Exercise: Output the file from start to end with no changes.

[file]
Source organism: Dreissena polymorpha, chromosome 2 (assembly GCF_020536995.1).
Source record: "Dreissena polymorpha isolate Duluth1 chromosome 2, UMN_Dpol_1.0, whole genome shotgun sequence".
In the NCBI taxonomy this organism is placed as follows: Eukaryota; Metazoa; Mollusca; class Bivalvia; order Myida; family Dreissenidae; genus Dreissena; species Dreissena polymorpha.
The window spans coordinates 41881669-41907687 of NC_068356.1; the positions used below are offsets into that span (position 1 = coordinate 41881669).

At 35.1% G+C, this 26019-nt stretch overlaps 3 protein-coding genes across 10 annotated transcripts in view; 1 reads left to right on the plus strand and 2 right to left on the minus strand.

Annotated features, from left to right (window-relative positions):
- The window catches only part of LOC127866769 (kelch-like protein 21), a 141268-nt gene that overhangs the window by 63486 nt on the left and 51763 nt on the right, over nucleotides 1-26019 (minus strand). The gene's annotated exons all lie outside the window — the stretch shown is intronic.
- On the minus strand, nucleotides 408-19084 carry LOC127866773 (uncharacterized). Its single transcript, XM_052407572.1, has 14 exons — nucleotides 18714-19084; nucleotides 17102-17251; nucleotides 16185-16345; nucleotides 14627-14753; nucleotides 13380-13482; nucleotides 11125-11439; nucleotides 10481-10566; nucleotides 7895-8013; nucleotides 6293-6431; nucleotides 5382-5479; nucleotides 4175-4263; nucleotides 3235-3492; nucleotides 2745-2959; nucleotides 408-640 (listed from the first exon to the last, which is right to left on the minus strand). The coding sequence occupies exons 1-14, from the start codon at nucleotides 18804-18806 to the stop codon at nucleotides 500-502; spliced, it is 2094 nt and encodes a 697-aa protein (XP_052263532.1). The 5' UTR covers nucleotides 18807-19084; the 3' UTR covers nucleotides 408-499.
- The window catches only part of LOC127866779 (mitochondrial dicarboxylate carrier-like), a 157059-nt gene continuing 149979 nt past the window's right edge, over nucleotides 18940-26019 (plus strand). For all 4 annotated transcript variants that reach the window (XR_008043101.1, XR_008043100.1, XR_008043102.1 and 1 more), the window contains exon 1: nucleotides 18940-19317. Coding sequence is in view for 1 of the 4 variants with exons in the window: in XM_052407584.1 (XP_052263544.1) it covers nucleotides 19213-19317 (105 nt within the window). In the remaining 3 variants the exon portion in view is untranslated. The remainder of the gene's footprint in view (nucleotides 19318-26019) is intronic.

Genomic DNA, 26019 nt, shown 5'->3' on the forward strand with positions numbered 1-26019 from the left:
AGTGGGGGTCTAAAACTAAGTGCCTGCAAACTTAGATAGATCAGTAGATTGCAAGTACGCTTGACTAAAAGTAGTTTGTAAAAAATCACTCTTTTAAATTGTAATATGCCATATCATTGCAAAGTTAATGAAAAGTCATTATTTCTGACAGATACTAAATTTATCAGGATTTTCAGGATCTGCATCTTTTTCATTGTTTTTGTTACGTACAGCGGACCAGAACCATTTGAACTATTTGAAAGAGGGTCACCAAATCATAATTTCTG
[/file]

Source organism: Dreissena polymorpha, chromosome 2 (assembly GCF_020536995.1).
Source record: "Dreissena polymorpha isolate Duluth1 chromosome 2, UMN_Dpol_1.0, whole genome shotgun sequence".
In the NCBI taxonomy this organism is placed as follows: Eukaryota; Metazoa; Mollusca; class Bivalvia; order Myida; family Dreissenidae; genus Dreissena; species Dreissena polymorpha.
The window spans coordinates 41881669-41907687 of NC_068356.1; the positions used below are offsets into that span (position 1 = coordinate 41881669).

At 35.1% G+C, this 26019-nt stretch overlaps 3 protein-coding genes across 10 annotated transcripts in view; 1 reads left to right on the plus strand and 2 right to left on the minus strand.

Annotated features, from left to right (window-relative positions):
- The window catches only part of LOC127866769 (kelch-like protein 21), a 141268-nt gene that overhangs the window by 63486 nt on the left and 51763 nt on the right, over nucleotides 1-26019 (minus strand). The gene's annotated exons all lie outside the window — the stretch shown is intronic.
- On the minus strand, nucleotides 408-19084 carry LOC127866773 (uncharacterized). Its single transcript, XM_052407572.1, has 14 exons — nucleotides 18714-19084; nucleotides 17102-17251; nucleotides 16185-16345; nucleotides 14627-14753; nucleotides 13380-13482; nucleotides 11125-11439; nucleotides 10481-10566; nucleotides 7895-8013; nucleotides 6293-6431; nucleotides 5382-5479; nucleotides 4175-4263; nucleotides 3235-3492; nucleotides 2745-2959; nucleotides 408-640 (listed from the first exon to the last, which is right to left on the minus strand). The coding sequence occupies exons 1-14, from the start codon at nucleotides 18804-18806 to the stop codon at nucleotides 500-502; spliced, it is 2094 nt and encodes a 697-aa protein (XP_052263532.1). The 5' UTR covers nucleotides 18807-19084; the 3' UTR covers nucleotides 408-499.
- The window catches only part of LOC127866779 (mitochondrial dicarboxylate carrier-like), a 157059-nt gene continuing 149979 nt past the window's right edge, over nucleotides 18940-26019 (plus strand). For all 4 annotated transcript variants that reach the window (XR_008043101.1, XR_008043100.1, XR_008043102.1 and 1 more), the window contains exon 1: nucleotides 18940-19317. Coding sequence is in view for 1 of the 4 variants with exons in the window: in XM_052407584.1 (XP_052263544.1) it covers nucleotides 19213-19317 (105 nt within the window). In the remaining 3 variants the exon portion in view is untranslated. The remainder of the gene's footprint in view (nucleotides 19318-26019) is intronic.

Genomic DNA, 26019 nt, shown 5'->3' on the forward strand with positions numbered 1-26019 from the left:
AGTGGGGGTCTAAAACTAAGTGCCTGCAAACTTAGATAGATCAGTAGATTGCAAGTACGCTTGACTAAAAGTAGTTTGTAAAAAATCACTCTTTTAAATTGTAATATGCCATATCATTGCAAAGTTAATGAAAAGTCATTATTTCTGACAGATACTAAATTTATCAGGATTTTCAGGATCTGCATCTTTTTCATTGTTTTTGTTACGTACAGCGGACCAGAACCATTTGAACTATTTGAAAGAGGGTCACCAAATCATAATTTCTG